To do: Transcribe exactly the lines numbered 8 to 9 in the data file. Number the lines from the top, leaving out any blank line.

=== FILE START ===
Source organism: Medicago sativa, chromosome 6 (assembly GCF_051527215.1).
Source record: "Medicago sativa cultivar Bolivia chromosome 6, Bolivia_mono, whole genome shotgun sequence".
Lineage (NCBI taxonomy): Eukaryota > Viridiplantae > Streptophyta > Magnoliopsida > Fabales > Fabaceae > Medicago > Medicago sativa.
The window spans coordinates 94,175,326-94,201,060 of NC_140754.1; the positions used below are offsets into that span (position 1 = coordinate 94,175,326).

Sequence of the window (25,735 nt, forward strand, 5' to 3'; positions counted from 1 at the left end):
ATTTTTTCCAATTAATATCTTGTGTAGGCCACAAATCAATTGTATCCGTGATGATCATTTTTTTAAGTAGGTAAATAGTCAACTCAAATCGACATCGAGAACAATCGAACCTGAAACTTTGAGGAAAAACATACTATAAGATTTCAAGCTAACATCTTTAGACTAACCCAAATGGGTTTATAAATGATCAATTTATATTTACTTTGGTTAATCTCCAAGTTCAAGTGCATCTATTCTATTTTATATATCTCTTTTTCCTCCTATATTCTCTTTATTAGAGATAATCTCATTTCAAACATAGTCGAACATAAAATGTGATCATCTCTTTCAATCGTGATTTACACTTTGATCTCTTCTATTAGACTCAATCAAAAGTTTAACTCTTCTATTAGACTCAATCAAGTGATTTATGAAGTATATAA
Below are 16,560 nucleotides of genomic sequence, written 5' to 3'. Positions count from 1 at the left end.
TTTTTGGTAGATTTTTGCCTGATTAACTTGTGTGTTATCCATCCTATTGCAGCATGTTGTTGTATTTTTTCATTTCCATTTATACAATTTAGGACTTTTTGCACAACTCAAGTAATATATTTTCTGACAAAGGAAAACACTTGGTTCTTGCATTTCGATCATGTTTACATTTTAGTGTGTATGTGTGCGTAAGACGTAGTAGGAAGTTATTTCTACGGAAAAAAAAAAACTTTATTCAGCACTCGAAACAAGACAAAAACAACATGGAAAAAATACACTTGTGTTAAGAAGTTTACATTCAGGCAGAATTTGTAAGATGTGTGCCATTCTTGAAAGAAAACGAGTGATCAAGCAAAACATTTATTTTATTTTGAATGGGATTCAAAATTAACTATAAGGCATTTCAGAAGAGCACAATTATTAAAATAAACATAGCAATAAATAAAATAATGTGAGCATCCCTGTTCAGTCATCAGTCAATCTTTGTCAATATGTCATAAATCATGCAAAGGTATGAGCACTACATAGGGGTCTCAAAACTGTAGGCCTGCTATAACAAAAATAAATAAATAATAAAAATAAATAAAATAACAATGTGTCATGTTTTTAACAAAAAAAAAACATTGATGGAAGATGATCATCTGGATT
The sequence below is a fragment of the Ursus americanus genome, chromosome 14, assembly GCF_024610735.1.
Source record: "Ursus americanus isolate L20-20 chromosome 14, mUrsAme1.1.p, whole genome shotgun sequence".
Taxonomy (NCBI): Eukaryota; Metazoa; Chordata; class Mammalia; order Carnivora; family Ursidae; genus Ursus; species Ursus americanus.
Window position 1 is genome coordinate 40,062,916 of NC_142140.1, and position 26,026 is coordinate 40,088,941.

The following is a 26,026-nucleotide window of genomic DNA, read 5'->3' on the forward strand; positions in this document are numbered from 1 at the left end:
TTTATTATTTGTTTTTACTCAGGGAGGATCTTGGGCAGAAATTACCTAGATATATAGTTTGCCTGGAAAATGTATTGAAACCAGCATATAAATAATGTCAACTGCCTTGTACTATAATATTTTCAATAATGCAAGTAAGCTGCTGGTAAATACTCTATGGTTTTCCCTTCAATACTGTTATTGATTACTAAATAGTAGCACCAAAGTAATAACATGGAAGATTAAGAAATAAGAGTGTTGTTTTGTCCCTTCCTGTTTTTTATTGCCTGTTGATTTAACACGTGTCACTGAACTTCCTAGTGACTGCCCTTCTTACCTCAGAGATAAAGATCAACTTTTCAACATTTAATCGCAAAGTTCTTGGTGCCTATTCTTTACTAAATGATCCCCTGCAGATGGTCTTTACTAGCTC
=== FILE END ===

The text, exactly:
TTTTTGGTAGATTTTTGCCTGATTAACTTGTGTGTTATCCATCCTATTGCAGCATGTTGTTGTATTTTTTCATTTCCATTTATACAATTTAGGACTTTTTGCACAACTCAAGTAATATATTTTCTGACAAAGGAAAACACTTGGTTCTTGCATTTCGATCATGTTTACATTTTAGTGTGTATGTGTGCGTAAGACGTAGTAGGAAGTTATTTCTACGGAAAAAAAAAAACTTTATTCAGCACTCGAAACAAGACAAAAACAACATGGAAAAAATACACTTGTGTTAAGAAGTTTACATTCAGGCAGAATTTGTAAGATGTGTGCCATTCTTGAAAGAAAACGAGTGATCAAGCAAAACATTTATTTTATTTTGAATGGGATTCAAAATTAACTATAAGGCATTTCAGAAGAGCACAATTATTAAAATAAACATAGCAATAAATAAAATAATGTGAGCATCCCTGTTCAGTCATCAGTCAATCTTTGTCAATATGTCATAAATCATGCAAAGGTATGAGCACTACATAGGGGTCTCAAAACTGTAGGCCTGCTATAACAAAAATAAATAAATAATAAAAATAAATAAAATAACAATGTGTCATGTTTTTAACAAAAAAAAAACATTGATGGAAGATGATCATCTGGATT
The sequence below is a fragment of the Ursus americanus genome, chromosome 14, assembly GCF_024610735.1.